"The Indian-US bilateral investment treaty has stalled a bit and it is time to get it back on track," Assistant Secretary of State for Economic and Business Affairs Charles Rivkin told reporters here.

Rivkin, who is in the country to participate in the maiden India-US Technology Summit to be held in New Delhi next week, said the last meeting on the pact took place in February this year and the US is eager to know and address the obstacles surrounding it.

"If we can identify what the blocks and obstacles are, we can move forward...It (BIT) is very important to us and it can be a terrific foundation for the bilateral economic relationship," he said, adding that the US has already had 15 rounds of negotiations with China on a similar deal.

He said the Narendra Modi government is also working to change things and specifically pointed out to Prime Minister's comments about need to up the country's low ranking in the ease of doing business from the current 142.     

"There seems to be an impatience on behalf of the Indian government to change and get things going. I'd like to believe that part of that could be a BIT which could set the rules of the road between our two countries and facilitate two-way investments and ultimately trade," he said.

On the FDI flows into the country, the senior Obama administration official acknowledged that Modi had a terrific visit in the US earlier, but underscored that investors need more than perceptions for taking their call.     

"American investor is not going to make an investment based on press release for a visit or perceptions, it will be about fundamental things," he said.
"When American investors approach any market, they are going to look for at least presence of transparency, predictability and the rule of law," Rivkin said.
He specifically referred to the contentious issue of Intellectual Property Rights (IPR), which has dominated the agenda of visiting US officials for some time, describing it as very crucial, and cited the example of entertainment industry.

Rivkin said he does not understand the logic against protection of intellectual property and added that having strong laws is in the interest of India and will help the country realise its true potential.     

The visiting diplomat said IPR protection is a key agenda for his visit. He said he will be meeting Bollywood personalities, executives from American media companies having a presence in the country and is also scheduled to hold a dinner meeting with Amitabh Jhunjunwala of Reliance, which has investments in US entertainment companies.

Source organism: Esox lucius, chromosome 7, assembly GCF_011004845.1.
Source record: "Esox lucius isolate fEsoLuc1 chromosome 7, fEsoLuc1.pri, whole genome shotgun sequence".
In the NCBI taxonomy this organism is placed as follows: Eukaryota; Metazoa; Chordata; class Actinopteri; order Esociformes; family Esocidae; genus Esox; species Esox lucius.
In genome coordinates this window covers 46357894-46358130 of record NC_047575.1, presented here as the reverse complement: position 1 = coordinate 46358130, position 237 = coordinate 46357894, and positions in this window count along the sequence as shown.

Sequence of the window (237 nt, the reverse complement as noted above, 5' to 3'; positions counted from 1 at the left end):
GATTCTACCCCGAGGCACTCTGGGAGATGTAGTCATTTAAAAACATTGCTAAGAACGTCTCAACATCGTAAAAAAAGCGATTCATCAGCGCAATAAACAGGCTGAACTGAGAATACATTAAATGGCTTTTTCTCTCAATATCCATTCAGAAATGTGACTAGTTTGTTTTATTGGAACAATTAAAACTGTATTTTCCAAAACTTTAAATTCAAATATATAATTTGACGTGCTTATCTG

He said Bollywood loses 40 per cent of its revenue every year to IPR infringments and safeguarding it is essential to protecting jobs in the industry.
Rivkin said IPR protection will also strengthen American investments in the country. "You will see a ramp up of investment if investors feel that their investment can be protected," he said.

Rivkin refused to comment on the issues surrounding civil nuclear energy, where India is yet to make any major headway in spite of signing a deal for cooperation in 2008.

On the truce reached between the two countries to resolve the WTO's Trade Facilitation Agreement imbroglio, Rivkin welcomed it, saying this will help other developing countries as well.

"It is not done yet, of course it was a bilateral discussion, but we are very excited about what it portends...It's the first multilateral deal done at WTO in 30 years, it is a big deal, and it's going to reduce costs for transactions," he said.
As for his expectations from the upcoming tech summit, Rivkin said he is looking forward to discussions which promise to be very productive.
"The US and India have a lot in common and learn from each other. I think it would be a very useful discussion," he said.

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